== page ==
Can Sura stop the evil Raja? Will Sura fall for Poornima? Will Ramesh stop doing that thing he does on the couch?
Watch the next 2hrs 30mins of Sura to find out!
I have read many reviews which suggests that Sura is a cliché and that everything in this movie has been done before and better. This is hard for me to comment on as this is my first Indian movie. I guess if, like me, you have seen pretty much every Wrestlemania since 1985, then you’re going to think this year’s matches have been ‘done before’ or ‘was better done by so and so’ or ‘offers nothing new’. Likewise if you are watching Wretlemania for the first time, you have no comparison and so probably couldn’t comment on what has come before.
So this is where I find myself, I can only really judge this movie on this movie as it is the first of its genre that I have watched and I have nothing to compare it to.
The story itself is not difficult to understand, which is a great relief if you are having to watch subtitles, tweet and stop a cat trying to climb onto your laptop all at the same time! It’s not a very in-depth story and in truth could have been told in a lot less time than the 3hrs deemed necessary by Rajkumar. In fact it probably could have replaced the opening credits about Sura’s ‘disappearance’ and still had time for the 6 mins song and dance number.
I like the complete opposites of Sura and Raja’s characters. They are Yin and Yang exaggerated for effect. Considering this is a U movie, the method in which Raja dispenses the 2 people who originally came up with the Fair building idea is quite dark, but for most of the time he is a pantomime baddie.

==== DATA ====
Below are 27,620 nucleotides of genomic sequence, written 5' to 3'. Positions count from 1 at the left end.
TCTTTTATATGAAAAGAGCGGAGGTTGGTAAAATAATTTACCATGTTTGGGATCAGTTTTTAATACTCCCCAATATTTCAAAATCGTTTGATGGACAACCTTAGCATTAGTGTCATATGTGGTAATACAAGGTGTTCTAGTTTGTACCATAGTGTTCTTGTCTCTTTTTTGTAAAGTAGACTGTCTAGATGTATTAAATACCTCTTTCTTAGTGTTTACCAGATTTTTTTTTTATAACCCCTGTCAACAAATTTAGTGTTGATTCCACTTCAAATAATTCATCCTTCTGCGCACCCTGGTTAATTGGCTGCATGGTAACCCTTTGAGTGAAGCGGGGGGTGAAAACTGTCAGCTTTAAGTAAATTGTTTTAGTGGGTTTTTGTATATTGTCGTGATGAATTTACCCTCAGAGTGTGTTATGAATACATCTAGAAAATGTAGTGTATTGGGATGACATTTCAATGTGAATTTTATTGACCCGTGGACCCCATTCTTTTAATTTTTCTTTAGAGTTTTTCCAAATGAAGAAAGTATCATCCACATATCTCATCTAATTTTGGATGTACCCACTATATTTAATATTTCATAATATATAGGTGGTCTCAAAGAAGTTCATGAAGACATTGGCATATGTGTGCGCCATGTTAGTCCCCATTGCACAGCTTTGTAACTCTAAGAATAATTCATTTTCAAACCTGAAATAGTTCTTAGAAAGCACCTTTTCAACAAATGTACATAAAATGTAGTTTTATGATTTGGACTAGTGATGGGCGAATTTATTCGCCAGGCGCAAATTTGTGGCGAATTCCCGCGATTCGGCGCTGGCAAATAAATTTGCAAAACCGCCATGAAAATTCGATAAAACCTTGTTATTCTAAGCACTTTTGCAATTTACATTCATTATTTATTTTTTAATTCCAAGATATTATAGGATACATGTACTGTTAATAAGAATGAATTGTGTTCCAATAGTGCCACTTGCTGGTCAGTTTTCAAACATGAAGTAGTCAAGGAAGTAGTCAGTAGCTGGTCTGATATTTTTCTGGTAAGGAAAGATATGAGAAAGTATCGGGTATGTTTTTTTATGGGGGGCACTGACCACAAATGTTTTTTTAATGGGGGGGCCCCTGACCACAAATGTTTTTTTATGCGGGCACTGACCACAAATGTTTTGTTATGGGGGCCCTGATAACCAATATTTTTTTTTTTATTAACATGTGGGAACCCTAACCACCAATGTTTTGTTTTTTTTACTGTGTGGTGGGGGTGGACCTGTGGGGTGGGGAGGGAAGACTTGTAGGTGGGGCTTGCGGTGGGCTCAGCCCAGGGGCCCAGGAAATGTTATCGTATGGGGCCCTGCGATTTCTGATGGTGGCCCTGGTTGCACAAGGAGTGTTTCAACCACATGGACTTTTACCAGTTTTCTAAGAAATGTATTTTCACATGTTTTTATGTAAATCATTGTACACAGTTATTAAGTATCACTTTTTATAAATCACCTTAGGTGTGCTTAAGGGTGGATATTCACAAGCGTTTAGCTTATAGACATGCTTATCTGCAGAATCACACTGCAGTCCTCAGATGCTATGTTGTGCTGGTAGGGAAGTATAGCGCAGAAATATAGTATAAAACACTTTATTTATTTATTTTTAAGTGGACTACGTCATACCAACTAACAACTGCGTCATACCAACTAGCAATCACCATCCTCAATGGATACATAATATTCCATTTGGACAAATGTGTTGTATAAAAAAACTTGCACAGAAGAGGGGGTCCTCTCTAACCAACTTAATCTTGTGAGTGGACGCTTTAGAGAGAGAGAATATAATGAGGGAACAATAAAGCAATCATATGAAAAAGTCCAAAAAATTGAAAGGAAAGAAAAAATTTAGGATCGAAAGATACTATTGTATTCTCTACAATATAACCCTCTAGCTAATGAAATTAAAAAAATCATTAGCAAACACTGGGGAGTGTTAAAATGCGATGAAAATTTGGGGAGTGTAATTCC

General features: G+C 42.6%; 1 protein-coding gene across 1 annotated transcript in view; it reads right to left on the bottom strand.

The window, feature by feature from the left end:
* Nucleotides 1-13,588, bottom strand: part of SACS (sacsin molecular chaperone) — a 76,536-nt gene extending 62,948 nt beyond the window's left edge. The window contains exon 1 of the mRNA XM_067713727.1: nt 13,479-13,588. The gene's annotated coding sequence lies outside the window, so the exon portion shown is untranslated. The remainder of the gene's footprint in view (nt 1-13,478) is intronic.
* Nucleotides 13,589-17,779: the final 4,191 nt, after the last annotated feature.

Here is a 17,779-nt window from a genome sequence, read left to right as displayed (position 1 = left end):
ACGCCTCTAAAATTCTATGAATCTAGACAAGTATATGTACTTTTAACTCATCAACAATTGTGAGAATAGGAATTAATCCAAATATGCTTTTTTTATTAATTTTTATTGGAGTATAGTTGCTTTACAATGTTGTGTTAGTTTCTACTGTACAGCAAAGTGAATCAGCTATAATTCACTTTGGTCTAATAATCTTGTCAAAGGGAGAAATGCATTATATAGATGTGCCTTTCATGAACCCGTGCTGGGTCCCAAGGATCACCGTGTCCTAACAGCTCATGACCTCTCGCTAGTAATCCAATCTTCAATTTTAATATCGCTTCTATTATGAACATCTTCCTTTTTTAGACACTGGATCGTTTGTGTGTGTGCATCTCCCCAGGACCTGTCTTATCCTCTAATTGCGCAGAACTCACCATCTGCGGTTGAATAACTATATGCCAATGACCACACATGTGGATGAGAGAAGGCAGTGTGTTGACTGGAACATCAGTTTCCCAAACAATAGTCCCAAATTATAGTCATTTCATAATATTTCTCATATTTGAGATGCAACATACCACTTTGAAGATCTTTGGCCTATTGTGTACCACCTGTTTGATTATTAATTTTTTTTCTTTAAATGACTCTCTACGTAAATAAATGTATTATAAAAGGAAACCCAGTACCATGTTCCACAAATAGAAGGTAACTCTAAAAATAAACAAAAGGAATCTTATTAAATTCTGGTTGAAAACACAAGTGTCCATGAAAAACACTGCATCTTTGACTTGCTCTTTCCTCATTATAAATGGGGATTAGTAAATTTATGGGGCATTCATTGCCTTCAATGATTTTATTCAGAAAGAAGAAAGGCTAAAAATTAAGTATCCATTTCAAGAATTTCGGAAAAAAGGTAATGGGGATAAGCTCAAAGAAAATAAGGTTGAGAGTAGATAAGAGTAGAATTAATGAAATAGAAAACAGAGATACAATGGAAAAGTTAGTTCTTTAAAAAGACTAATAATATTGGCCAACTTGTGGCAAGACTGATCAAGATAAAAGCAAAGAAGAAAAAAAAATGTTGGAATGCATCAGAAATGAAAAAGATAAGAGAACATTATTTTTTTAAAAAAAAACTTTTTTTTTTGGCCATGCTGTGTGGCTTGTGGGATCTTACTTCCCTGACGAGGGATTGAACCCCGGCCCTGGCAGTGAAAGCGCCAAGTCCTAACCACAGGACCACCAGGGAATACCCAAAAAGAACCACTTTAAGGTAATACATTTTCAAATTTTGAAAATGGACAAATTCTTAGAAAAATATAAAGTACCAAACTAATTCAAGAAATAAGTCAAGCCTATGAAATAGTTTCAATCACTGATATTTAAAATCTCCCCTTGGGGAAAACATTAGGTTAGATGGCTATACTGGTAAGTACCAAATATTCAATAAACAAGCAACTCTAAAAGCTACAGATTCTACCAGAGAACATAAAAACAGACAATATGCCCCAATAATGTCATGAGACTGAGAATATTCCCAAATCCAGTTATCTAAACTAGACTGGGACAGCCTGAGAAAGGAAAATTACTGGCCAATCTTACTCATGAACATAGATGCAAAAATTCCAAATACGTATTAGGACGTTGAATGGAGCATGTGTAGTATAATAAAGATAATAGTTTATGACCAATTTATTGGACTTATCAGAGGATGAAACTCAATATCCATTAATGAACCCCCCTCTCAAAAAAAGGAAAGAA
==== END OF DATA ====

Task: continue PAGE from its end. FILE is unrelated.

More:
Vijay is obviously good at being the lead role in a Bollywood movie. This was his 50th movie and so you would hope he knows what he is doing by now, (although Adam Sandler is on his 500th movie and seems to have less of a Scooby Doo what he is doing now, than he did some 300 movies ago…..).
I guess Sura was very similar to his other lead roles, however, I have to admit his goody two shoes, can do no wrong, kindness did begin to grate on me. If it wasn’t for the fact that his exaggerated niceness was done with a cheeky nod and clearly tongue in cheek at times, then I could have easily found myself cheering Raja on and hoping the fire is the last we’d see of the smug do-gooder.
The reason why Sura is not killed of earlier though is probably due to the rubbish fighting his enemies produce. They are clearly hitting air 3 feet from each other, but slapping noises and punch sounds from a 1970’s stock library tape fill the speakers and we are led to believe that these are all landing crisply. It’s not convincing and if the sound effects were removed it actually looks like the cast are trying to swat a pesky fly.
The support cast is largely background and uninteresting. Umbrella’s character is only there as light relief to the main story and his side stories are generally unfunny and forgettable. Poornima’s character is one-dimensional and only serves as Sura’s love interest and someone to sing the duets with!